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So, a white-themed Christmas it was, although to be honest this was due to chance rather than design, in the sense that the dishes I chose for Christmas happened to be white, rather than being the result of a conscious decision to find colour-challenged recipes. That would have been much too much like hard work.
And in any case, the all-white theme came a cropper, since the original starter of baccalà cream tarts got scuppered some time on Christmas Eve, as I was scurrying around between market, fishmonger, cash machine, deli, pastry shop, cash machine, baker’s, wine merchant and cash machine. At a certain point, I just thought to myself “can I really be bothered to buy some salt cod, clean and fillet it, cook it, pore over it picking out all the tiny bones, and then turn it into a cream, mashing it as I add olive oil in a slow drizzle?”. Unsurprisingly, the resounding answer was “No, you must be bloody joking”.
Thus it was that the original starter was abandoned to be replaced by other, simpler tartlets – some with salmon and cream cheese, others with goat’s cheese and smoked tuna marinated in tangerine juice. And when I say “simpler”, I really do mean simpler, since I press-ganged the kids into doing them for me.
The pasta was more or less copied from something I ate earlier in the month in a restaurant in Castelbuono, and is “bianco” in the sense that it doesn’t include tomato, which is the default option here. In this case, I think tomatoes distract from the subtle pork and mushroom combination, adding an unwelcome note of acidity. Anyway, for my version of the recipe, see below.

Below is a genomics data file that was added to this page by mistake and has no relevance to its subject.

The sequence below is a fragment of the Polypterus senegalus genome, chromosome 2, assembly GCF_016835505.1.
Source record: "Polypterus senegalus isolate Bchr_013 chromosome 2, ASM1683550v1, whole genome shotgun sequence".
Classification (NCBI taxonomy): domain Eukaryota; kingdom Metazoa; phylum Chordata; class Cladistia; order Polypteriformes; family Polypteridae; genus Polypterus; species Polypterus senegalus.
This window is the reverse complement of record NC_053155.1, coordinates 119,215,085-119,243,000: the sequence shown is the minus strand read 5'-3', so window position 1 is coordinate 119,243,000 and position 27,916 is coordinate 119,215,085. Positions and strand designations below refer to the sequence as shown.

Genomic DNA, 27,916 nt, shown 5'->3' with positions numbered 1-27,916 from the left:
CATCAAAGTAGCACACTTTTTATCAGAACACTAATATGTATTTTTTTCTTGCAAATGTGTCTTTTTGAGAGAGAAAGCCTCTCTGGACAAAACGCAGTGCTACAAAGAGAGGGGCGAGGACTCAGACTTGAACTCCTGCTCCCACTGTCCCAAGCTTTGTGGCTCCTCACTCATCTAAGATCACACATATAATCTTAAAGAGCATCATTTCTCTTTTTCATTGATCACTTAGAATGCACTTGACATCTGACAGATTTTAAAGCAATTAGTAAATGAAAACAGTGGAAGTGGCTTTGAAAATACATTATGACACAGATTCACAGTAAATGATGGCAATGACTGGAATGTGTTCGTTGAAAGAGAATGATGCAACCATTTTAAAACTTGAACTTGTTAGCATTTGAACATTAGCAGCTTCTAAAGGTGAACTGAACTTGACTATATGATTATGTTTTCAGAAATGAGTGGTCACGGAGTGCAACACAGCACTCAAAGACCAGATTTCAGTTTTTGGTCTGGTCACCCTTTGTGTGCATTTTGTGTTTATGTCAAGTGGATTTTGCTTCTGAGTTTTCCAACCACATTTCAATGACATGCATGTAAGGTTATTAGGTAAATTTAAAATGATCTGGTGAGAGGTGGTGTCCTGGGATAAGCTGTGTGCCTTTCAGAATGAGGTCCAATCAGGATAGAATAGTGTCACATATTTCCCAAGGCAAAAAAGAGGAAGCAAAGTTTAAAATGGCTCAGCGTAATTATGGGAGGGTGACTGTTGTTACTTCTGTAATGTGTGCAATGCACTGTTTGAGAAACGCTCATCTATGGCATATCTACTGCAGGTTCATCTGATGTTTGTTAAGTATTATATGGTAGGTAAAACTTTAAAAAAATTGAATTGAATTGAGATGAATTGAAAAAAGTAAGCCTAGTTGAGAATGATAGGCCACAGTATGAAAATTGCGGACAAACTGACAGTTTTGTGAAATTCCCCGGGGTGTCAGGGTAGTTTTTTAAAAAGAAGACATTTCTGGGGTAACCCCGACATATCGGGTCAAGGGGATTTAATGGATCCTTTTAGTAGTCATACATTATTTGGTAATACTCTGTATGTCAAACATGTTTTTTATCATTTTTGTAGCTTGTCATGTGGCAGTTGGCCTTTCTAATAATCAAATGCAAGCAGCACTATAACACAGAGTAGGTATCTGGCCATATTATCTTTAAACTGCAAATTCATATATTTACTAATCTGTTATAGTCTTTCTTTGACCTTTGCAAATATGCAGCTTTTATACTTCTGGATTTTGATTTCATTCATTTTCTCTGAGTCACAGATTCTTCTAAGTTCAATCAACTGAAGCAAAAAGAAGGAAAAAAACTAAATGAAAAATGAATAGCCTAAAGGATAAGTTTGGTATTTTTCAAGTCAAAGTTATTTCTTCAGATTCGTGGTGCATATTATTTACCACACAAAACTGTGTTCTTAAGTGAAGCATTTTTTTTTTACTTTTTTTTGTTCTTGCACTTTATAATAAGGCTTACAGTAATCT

This was followed by another dish vaguely inspired by something I ate at the same restaurant, namely pork loin with a black olive crust, and although tasty and perfectly cooked, the crust in question didn’t really cut the mustard, seeing that it fell off and remained moist rather than becoming crispy. Evidently, I’m going to have to tweak the recipe a bit before I can share it with you.
Both the pasta and the main course were based on good old Sicilian black pigs, the richly flavoured suino nero. The breeders swear blind that the way they are bred and reared, according to a strict diet, means that their fat actually lowers your cholesterol rather than increases it. Sounds too good to be true, but I really, really want to believe them.
This little lot was rounded off with decadence in a glass, a pandoro trifle with limoncello-infused mascarpone and ricotta cream, for which the recipe will follow in a later post.
- 600g pasta of choice (I used pappardelle, which is a classic with ragù, albeit more Tuscan than Sicilian)
- 500g coarsely minced pork (the better the pork, the better the result, obviously)
- 500g mushrooms (preferably porcini or mixed mushrooms with porcini in the mix. You need something with character), chopped into cherry-size pieces.
- 100g lardo, diced small (if you can’t find any, use guanciale or, at a push, dry-cured unsmoked streaky bacon)
- 1 onion, diced small
- 2 carrots, diced small
- 1 stick of celery, diced small
- 2 bay leaves
- 3 cloves (the spice, not garlic)
- The chopped leaves from a couple of sprigs of fresh rosemary and thyme
- 100ml dry white wine
- 200ml light stock
- sea salt and freshly ground black pepper
- Gently fry the lardo in a large non-stick frying pan for ten minutes. You won’t need any oil, since the lardo is basically pure fat. Add the onion, carrots, celery, bay, cloves and herbs, and continue cooking over a low heat for a further ten minutes.
- Add the pork and turn the heat up to brown it, cooking for a further ten minutes. Deglaze the pan with the wine. Transfer to a non-stick saucepan and add the stock.
- Turn the heat down to a trembling simmer, cover and cook for one and a half hours.
- Add the mushrooms and cook for a further hour, stirring occasionally and adding more stock or wine if it dries out (but it shouldn’t). Season to taste and take off the heat.
- When the ragù is almost ready, put a big pot of salted water on to boil, and cook your pasta. Drain and mix with the ragù. Serve with grated parmesan, pecorino or, for a truly Sicilian experience (and if you can find it, of course), some salted ricotta, either grated or shaved. This has the consistency of Wensleydale, and is salty, yet creamy. It’s also the perfect accompaniment to pasta alla norma; but you’ll have to wait for summer for that one…